Which physical findings suggest parvovirus B19 (B19V) infection?

Updated: Oct 11, 2019
  • Author: David J Cennimo, MD, FAAP, FACP, AAHIVS; Chief Editor: Russell W Steele, MD  more...
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Parvovirus B19 infection may be indistinguishable from other viral illnesses in the absence of the classic exanthem.

  • Children are often febrile, but their appearance is nontoxic and the prodrome is nonspecific.

  • Patients with aplastic crisis have pallor and tachycardia secondary to anemia. Children with aplastic crisis usually do not have a rash. [9] The absence of rash may result from prolonged viremia and lack of anti–parvovirus B19 IgM. Another hypothesis is that patients in aplastic crisis often receive blood transfusions, and any rash may be attributed to a transfusion reaction.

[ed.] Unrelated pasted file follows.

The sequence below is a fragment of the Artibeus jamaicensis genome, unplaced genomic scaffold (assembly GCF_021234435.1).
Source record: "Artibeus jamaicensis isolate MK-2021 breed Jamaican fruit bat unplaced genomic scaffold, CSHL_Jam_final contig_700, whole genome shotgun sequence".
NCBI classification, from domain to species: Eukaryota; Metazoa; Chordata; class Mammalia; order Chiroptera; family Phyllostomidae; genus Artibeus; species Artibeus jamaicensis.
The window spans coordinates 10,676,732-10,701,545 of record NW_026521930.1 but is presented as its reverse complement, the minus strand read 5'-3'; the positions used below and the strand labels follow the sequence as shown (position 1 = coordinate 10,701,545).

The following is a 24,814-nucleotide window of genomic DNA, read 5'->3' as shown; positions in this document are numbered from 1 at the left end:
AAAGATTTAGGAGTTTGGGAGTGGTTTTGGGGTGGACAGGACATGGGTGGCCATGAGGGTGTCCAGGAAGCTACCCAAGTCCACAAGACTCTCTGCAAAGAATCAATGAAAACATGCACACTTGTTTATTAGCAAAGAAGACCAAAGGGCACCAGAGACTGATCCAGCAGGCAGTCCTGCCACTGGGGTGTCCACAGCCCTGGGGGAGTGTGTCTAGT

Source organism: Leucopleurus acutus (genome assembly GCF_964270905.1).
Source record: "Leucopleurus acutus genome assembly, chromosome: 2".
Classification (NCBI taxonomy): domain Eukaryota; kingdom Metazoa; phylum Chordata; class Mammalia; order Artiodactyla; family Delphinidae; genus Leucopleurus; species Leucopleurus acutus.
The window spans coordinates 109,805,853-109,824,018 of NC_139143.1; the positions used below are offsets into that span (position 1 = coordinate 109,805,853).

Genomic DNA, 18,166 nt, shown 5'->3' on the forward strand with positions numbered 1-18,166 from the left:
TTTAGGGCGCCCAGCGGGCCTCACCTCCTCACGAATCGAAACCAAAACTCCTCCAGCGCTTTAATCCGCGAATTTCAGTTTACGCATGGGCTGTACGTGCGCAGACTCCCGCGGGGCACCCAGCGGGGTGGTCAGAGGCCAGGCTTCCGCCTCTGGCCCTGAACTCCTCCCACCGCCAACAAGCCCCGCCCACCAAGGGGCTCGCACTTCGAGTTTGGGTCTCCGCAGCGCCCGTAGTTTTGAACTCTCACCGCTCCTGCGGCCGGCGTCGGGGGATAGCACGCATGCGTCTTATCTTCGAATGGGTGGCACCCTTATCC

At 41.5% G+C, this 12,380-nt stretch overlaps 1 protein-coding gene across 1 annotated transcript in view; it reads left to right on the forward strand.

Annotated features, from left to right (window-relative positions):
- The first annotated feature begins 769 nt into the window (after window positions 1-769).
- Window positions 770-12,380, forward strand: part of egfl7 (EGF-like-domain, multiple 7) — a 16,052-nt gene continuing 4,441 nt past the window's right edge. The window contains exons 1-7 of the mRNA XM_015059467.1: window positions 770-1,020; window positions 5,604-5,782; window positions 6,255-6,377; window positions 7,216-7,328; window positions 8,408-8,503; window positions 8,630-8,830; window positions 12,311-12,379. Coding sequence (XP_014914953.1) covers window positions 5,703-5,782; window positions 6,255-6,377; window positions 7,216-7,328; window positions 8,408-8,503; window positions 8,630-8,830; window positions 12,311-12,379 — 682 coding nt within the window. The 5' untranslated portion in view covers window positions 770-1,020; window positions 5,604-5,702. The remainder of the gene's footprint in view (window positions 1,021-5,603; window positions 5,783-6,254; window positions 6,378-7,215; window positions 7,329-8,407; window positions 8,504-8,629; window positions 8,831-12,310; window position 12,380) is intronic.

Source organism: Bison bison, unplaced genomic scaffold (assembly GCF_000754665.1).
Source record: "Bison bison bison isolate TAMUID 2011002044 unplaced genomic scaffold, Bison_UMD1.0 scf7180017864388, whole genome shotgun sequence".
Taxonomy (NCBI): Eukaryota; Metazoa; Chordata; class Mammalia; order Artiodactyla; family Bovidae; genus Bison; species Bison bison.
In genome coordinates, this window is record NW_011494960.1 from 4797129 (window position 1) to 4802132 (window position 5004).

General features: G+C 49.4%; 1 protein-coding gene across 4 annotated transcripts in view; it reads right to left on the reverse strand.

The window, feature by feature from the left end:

• A friction rub may be audible if pericarditis is present. Benign flow murmurs are common in anemic children with tachycardia. Patients with myocarditis or severe anemia may present with physical findings of heart failure.

  • The small joints of the hands, feet, elbows, and knees may exhibit signs of arthritis.

  • Painful pruritic papules and purpura may be present on the hands and feet as part of PPGSS.

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